Being reminded of your awkward teenage years can be cringe worthy. Those awkward conversations with that boy you like, puberty, those ungraceful moments that we all remember.
The Way Way Back, is exactly that. A visual representation of what it is like to be a teenager, growing up, navigating through all the awkwardness. The script is a beautiful, and brilliantly written movie, penned by Nat Faxon and Jim Rash (The Descendants) that also carve out their hilarious characters in the film.
The story is one that that stays in your heart and mind long after you have left the theater, and that is really the marker of a great movie for me.
The story follows young 14 year old Duncan as he is forced into a pseudo family holiday with his mother Pam (Toni Colette), Trent her domineering boyfriend (Steve Carell) and his sullen daughter Steph (Zoe Levin).
Steve Carell plays his role to perfection and channels the guy that you love to hate. He is domineering, obnoxious, aggressive and totally devoid of compassion for his potential future son. The film opens with a poignant scene that makes your heart hurt.
Duncan is sitting in the way way back that seat facing backwards in those old-school station wagons. Trent asks him to rate himself as a person from 1 to 10. Already we get an inkling of what kind of person Trent is to become, but at this stage we are still hopeful.
“A 6” says Duncan, awkwardly.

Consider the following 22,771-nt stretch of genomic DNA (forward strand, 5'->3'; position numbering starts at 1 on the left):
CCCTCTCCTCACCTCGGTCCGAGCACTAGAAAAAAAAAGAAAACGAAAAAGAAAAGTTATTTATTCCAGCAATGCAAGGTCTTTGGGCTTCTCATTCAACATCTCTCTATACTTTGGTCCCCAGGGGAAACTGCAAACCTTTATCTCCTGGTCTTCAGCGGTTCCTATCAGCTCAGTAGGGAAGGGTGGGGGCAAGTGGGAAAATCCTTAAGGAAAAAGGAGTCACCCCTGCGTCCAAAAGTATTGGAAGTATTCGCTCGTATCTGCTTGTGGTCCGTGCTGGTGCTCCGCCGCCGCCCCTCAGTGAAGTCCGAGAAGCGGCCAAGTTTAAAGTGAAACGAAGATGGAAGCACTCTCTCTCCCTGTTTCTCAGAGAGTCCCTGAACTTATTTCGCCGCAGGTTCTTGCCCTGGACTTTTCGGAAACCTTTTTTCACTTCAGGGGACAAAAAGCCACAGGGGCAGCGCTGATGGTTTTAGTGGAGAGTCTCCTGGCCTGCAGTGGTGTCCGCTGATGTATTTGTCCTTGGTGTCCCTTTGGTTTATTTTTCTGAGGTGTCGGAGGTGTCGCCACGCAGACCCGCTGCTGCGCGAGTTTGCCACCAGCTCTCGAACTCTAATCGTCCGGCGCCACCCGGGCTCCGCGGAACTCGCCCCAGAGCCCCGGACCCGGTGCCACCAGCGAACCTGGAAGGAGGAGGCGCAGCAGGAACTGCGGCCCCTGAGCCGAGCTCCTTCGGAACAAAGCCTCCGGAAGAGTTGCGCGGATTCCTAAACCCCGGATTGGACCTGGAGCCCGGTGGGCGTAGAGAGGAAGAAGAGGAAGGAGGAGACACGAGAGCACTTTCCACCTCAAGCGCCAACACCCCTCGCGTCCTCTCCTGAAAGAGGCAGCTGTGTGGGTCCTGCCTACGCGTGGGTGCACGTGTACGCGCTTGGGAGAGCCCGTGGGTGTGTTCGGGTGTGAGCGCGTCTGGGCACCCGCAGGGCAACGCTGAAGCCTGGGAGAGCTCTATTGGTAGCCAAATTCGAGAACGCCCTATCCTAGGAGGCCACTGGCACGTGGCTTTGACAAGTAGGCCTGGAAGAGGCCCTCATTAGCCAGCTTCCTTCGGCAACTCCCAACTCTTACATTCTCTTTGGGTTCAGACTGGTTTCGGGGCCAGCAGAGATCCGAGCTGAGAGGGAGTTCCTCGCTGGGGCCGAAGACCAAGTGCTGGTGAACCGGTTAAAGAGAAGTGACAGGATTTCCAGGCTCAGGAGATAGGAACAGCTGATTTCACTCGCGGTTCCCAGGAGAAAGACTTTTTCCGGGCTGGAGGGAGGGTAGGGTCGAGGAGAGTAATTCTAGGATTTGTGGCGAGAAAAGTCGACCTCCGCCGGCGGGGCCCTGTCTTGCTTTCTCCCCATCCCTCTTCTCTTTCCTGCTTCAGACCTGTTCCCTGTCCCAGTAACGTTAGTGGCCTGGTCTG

“I think you’re a 3” says Trent.
But rather than “help” him as Trent so vehemently believes he is doing, he only serves to compound Duncan’s misery, self-doubt and resonating sadness that makes you fall in love with Duncan almost instantaneously. It might be pity, but even now, you want him to fight back.
There is a raw and real quality to the movie in the relationships that they explore, despite what might be construed as a stereotypical cast. We all see a bit of ourselves in each character and it becomes confronting, particularly in the failings of Pam and Trent as parents. The obvious commentary here is how much kids suffer when adults change their lives without regard for their children.
Duncan finds salvation stumbling upon a water theme park, Wizzy World, thanks to the manager who befriends him, Owen (played by Sam Rockwell). The cast here really makes it which includes Naja Rudolph, Allison Janney, Jim Rash and Nat Faxxon who work together to form a hilarious band of misfits. Owen obviously sees something of himself and his own childhood in Duncan and despite his childlike demeanor, works wonders on Duncan’s spirit and confidence. His kindness is heartwarming, and as you see Duncan blossom into a more confident young man, your heart melts.
There are some really powerful moments which I will leave for you to discover on your own, which leave you emotional and raw and frustrated at the unjustness. I will say that there is not a whole lot of salvation from this, which I think is a clever move on the writers part emphasizing the fact that while we want everything unjust to be resolved, in the real world, it doesn’t always happen that way.
The Way, Way Back is quite simply, perfect. It’s a wistful look at our youth and an exploration of growing up- the very very good, and the very bad that makes us stronger and wiser and more interesting people.
All in all, a brilliant movie…I highly recommend you watch it!
Rating: 9 out of 10.